The journey of a couple who built the catamaran of their dreams and then went sailing – the hows, whys, and wherefores of it all.
After years of roaming boat shows up and down the coast, dreaming of what ‘our’ boat would be like, and chartering with our family and friends all through the Caribbean, we have decided to build our own catamaran!
In the end, the decision, like all good outcomes, was really the only choice that made sense. All of the boats we’ve chartered have always had many good points and then some bad; certain comforts that would make us exclaim, “What a great idea!” followed closely by other discoveries that elicited a disbelieving “Really!? Are you kidding?” Every voyage caused us to add items to our list of what we did and didn't like on that particular boat. Eventually we realised that no single design we’d met so far would be perfect for us, and that even refinishing a used catamaran would limit us in certain ways due to the inherent design of the craft.
Buying a new boat was financially out of the question for us, and even had it not been, we would still have to live within the scope of a narrow design, with only limited ability to customise our dream. It was then that we first looked at the Fusion 40 solution, and right from the beginning, it fit us perfectly.
So, we sent in our initial deposit, which placed our order into the queue for production, and we are expecting our delivery sometime around April of 2012. But in between now and then, we have tons of decisions to make and plans to put together. As we plunge ahead into our Fusion Adventure, we want to chronicle the process for you: our family, friends, and other sailing enthusiasts that might consider this the solution to finding their heart's desire.
Helm station with Dennis's prized steering wheel.
So after our first post, most likely all of you are thinking, “What has happened to Deb and Dennis? They’ve always been such level-headed people; now they've really gone off the deep end! Can you imagine trying to build a boat yourself?” And admittedly, we did toy with the idea of tackling our Fusion 40 on our own ... for a couple of months. But we ran into tons of basic, logistical issues right away, such as where we would work on something so large, how we would find people to do the pieces we didn’t have the expertise to do ourselves (most), and if we ever completed it, how would we launch it? Fusion Cats (http://www.fusioncats.com/) has a wonderful website showing many ambitious boat builders ploughing down trees to get their catamaran to the water. While that would certainly not be our experience in Florida, land near the waterfront is pretty expensive, and we did not want a finished product that screamed ‘homemade!’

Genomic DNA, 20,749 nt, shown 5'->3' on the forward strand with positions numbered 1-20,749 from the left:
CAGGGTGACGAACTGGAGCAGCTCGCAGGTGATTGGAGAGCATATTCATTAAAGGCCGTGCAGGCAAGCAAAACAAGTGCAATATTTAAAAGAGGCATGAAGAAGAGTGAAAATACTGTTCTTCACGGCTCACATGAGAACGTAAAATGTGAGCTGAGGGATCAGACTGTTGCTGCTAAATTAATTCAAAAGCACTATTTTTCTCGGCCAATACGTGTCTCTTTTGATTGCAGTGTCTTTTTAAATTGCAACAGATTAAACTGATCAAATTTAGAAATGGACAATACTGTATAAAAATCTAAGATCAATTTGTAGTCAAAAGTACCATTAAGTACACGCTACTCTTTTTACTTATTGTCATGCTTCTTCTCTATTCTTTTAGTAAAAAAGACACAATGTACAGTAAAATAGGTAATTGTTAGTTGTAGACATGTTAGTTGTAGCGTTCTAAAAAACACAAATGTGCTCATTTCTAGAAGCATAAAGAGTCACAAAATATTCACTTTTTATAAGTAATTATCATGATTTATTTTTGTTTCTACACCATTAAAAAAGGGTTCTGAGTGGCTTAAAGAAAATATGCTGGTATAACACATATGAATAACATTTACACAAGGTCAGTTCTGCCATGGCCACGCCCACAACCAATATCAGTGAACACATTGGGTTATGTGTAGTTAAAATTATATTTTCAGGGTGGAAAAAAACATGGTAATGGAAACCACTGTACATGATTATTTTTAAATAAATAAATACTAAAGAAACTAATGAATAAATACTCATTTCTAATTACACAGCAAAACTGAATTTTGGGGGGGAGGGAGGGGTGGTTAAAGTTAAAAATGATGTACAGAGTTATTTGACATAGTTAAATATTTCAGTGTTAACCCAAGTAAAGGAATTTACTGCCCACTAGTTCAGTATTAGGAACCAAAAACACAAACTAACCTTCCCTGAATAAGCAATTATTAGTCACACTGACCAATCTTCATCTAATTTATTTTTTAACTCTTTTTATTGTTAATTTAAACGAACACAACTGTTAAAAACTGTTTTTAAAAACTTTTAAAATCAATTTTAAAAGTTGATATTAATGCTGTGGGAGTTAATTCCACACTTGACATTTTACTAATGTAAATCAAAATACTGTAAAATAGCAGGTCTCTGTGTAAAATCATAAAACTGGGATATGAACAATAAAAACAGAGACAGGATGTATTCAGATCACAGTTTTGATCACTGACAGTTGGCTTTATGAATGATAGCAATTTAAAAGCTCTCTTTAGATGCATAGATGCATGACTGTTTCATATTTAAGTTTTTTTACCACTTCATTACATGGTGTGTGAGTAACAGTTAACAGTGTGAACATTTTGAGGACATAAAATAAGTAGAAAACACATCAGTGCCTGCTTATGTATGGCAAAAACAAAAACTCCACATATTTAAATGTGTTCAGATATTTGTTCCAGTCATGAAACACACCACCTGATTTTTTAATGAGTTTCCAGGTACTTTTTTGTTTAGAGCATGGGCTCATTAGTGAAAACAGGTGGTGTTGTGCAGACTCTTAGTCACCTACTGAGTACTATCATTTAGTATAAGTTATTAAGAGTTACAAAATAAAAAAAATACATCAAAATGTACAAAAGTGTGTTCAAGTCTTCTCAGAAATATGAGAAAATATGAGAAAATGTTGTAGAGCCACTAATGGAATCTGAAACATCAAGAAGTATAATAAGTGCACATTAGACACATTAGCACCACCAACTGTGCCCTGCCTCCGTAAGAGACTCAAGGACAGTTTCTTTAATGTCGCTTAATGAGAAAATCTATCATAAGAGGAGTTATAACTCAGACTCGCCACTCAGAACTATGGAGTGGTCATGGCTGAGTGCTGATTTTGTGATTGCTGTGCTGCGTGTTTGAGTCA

That settled, we proceeded to look for a builder to help us out.
Living aboard a boat, whether permanently or just for long cruising periods, is a delicate balance of comfort and convenience versus weight and performance. In other words, one can travel light and lean, living in survival mode, and improve the boat’s speed and performance, or one can load up on all the conveniences of life, and weigh the boat down so much that it cannot get out of its own way! Of course, a boat does not have the same amount of living space to start with, that most of us do, with a house, yard, and garage. (our son and daughter-in-law, in their Manhattan apartment, might come close, though!) While catamarans do have more space and storage than traditional monohull sailboats, space is still a limiting factor. Most cruisers settle for some compromise between survivalist and luxury; thus we needed a list to help pare down what goes aboard.
Raised helm with central controls.
There is a philosophical component to putting together such a list, which quickly became apparent as we researched and contemplated our own. Among the sailing community there is deep division between the ends of this spectrum. Many sailors eschew all but the bare minimum and take pride in doing without all the conveniences of modern life. Others cannot bear to be separated from their full array of creature comforts, TVs, and electronic accoutrements. Most people, ourselves included, go cruising to try and eliminate the clutter of life, get ‘back to basics’ and enjoy the simple pleasures of nature, family, and travelling. We used to go camping for the same reasons, when our kids were little. Unfortunately, a computer and Internet are staples of keeping our business running, and these days, hand pumping a toilet and sleeping in 100% humidity is somehow no longer appealing. I’m beyond the point in life where I feel I have something to prove by suffering through it. (For those of you who knew me back when I was a snotty, rebellious teenager, yes, I have changed!) So, compromise is again the word of the day.